The drop in oil price and its effect on the economy

The drop in oil price and its effect on the economy

George Lucas

The geopolitical dynamics influencing the price of oil have changed, but what’s even more interesting is how the market reaction to the oil price has changed. 

George Lucas

The geopolitical dynamics influencing the price of oil have changed, but what’s even more interesting is how the market reaction to the oil price has changed. 

Those with long memories will vividly recall how the Arab-Israeli war of 1973 and the Iranian revolution in 1979 sent the oil price sky-rocketing. OPEC was then a powerful cartel, and when it decided to flex its collective muscle the world, especially the developed world, took notice.

Zaki Yamani, Saudi Arabia’s western-educated, oil and mineral resources ,inister from 1962 to 1986, became a regular fixture in the Western media, his every utterance about the oil price pored over by analysts, media and governments alike.

It set a pattern – Middle East unrest equalled higher oil prices, as importing countries on the OPEC oil drip moved swiftly to shore up their reserves in troubled times.

On this historical basis, the price of oil should be at an all-time high. Today we have an ongoing crisis in Syria, with the latest complication being Russian intervention, Islamic State still sowing seeds of destruction in Iraq and Syria, rising tension between Saudi Arabia (Sunni) and Iraq (Shiite), and the intractable Israeli-Palestinian conflict. And this doesn’t include the issues in Yemen, Libya and Nigeria. Yet the price of oil continues to fall.

In June 2014, a barrel of oil was trading around $US115 a barrel. Today it is trading around $US30 a barrel – nearly a 75 per cent drop in price.

The reasons are many and varied, but, to my mind, four stand out. OPEC lacks its clout of yesteryear. Other large producers such as the US and Russia have taken market share. Second, OPEC is bitterly divided, notably Saudi Arabia and Iran. Third, Saudi Arabia, OPEC’s largest producer, is determined to drive high-cost producers such as the US shale oil industry (which is mostly unprofitable under $US70 a barrel) out of the market as well as reducing revenue for Iran. It’s a long-term goal – and the Kingdom is prepared to pay the price of lower oil prices to achieve this goal. Fourth, China is a net importer and its economy is losing momentum.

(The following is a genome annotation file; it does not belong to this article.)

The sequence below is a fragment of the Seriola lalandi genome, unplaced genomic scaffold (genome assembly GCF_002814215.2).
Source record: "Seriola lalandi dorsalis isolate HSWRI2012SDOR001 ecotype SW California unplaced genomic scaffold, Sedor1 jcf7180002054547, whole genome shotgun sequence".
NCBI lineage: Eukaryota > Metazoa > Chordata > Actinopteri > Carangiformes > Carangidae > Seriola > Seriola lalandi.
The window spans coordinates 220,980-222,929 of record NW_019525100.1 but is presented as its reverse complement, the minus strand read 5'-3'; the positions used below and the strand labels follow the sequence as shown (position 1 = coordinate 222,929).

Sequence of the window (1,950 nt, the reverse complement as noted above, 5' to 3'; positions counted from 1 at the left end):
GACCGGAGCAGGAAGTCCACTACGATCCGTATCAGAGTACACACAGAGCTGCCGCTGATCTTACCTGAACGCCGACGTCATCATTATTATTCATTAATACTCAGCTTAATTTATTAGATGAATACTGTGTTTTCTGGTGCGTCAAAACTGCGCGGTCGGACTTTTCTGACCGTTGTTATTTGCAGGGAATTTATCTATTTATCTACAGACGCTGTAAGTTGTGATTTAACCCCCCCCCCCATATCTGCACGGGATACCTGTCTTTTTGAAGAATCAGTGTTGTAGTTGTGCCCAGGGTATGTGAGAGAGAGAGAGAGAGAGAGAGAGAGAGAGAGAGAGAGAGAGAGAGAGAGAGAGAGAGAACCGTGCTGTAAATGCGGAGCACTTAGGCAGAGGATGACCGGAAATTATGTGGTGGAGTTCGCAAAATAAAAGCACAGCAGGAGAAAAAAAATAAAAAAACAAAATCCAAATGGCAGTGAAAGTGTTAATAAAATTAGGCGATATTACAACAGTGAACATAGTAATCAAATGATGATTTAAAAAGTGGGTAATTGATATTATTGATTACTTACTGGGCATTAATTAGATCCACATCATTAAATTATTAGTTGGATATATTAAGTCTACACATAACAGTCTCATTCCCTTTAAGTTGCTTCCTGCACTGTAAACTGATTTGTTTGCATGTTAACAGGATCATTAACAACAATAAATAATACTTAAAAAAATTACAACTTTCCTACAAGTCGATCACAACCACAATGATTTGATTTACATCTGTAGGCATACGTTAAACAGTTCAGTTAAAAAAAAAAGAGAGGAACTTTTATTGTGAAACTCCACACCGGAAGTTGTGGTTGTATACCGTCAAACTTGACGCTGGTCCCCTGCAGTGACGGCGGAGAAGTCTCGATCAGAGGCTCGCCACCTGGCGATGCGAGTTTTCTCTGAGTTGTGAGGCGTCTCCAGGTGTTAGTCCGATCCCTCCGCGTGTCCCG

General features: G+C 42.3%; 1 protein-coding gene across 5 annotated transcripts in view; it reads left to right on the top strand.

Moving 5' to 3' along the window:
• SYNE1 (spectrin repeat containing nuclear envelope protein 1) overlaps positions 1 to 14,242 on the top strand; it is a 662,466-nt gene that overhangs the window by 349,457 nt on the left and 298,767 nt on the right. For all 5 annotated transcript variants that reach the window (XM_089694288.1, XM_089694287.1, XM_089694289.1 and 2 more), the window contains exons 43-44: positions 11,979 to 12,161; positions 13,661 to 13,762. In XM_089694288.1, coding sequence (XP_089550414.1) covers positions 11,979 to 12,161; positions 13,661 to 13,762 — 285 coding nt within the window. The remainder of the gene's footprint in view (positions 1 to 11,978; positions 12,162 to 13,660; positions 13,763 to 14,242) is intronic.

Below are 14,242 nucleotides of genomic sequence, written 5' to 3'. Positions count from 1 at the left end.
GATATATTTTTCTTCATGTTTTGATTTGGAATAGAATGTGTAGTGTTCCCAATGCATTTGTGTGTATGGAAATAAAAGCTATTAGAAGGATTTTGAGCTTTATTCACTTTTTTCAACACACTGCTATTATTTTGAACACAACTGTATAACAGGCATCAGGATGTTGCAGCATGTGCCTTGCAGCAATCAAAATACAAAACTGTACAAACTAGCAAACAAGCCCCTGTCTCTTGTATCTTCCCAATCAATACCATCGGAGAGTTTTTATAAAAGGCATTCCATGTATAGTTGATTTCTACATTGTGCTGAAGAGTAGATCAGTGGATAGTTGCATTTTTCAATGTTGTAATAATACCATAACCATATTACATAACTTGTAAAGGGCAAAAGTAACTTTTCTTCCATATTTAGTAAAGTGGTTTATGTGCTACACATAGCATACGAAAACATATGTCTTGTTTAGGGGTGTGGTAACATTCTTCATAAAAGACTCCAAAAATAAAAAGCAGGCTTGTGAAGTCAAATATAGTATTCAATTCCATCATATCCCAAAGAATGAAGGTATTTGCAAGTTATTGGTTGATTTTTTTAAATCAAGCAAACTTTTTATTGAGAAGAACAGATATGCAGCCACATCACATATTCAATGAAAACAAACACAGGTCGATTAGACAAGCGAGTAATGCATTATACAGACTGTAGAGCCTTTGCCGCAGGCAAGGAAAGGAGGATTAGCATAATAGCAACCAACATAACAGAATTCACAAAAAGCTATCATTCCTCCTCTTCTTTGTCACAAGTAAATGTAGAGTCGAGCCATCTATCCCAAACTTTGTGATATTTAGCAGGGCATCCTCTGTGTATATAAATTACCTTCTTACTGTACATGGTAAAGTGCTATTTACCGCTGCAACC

So the geopolitical dynamics influencing the oil price have changed. But what’s even more interesting, I believe, is how the market reaction to the oil price has changed. The 1973 oil shock sent shock waves through share markets, ushered in higher inflation and triggered an economic slowdown. It signalled a sharp end to the unparalleled growth of the 1950s and 1960s. The 1979 Iranian revolution had similar consequences.

On this basis, it’s reasonable to speculate that a 75 per cent drop in oil price would have investors thinking positively. But not so, as we have patently seen with the Australian share market this year. It not just Australia; the S&P500 and FTSE100 have also come under pressure due to their heavy weighting to oil stocks. Some oil companies in the US will fold, notably in share oil production. What’s keeping many afloat now are forward contracts at high prices; once they expire so will the companies – literally.

Conversely, those countries that don’t have a heavy weighting to oil producers in their indices should lead to better share market performance. Most European indices are an obvious example.

Finally, oil around US$30 a barrel is not sustainable. The world’s economy is still geared to “black gold”. In this sense the worst enemy of lower oil prices is lower oil prices. As the oil price falls so will demand grow, which will eventually work through the oversupply as new oil projects don’t come on-line and non-profitable producers exit the market.

In this sense, the Saudis have it right. Prices at this level, will, over time, fundamentally reshape the oil industry, and the low-cost producers will be the beneficiaries. But once they have production under control, and supply and demand back in some sort of equilibrium, they will begin to push the price up again. Let’s just hope when they do the market takes it as a positive sign. But I wouldn’t stake an oil well on it. 


George Lucas is managing director of Instreet Investment Limited. He has more than 24 years' experience in the investment banking and funds management industries specialising in developing, managing and structuring financial products. He was previously a director of two listed investment trusts, chief investment officer at Mariner Financial, and a senior equities derivatives trader with Citibank and First Chicago in London.

The drop in oil price and its effect on the economy
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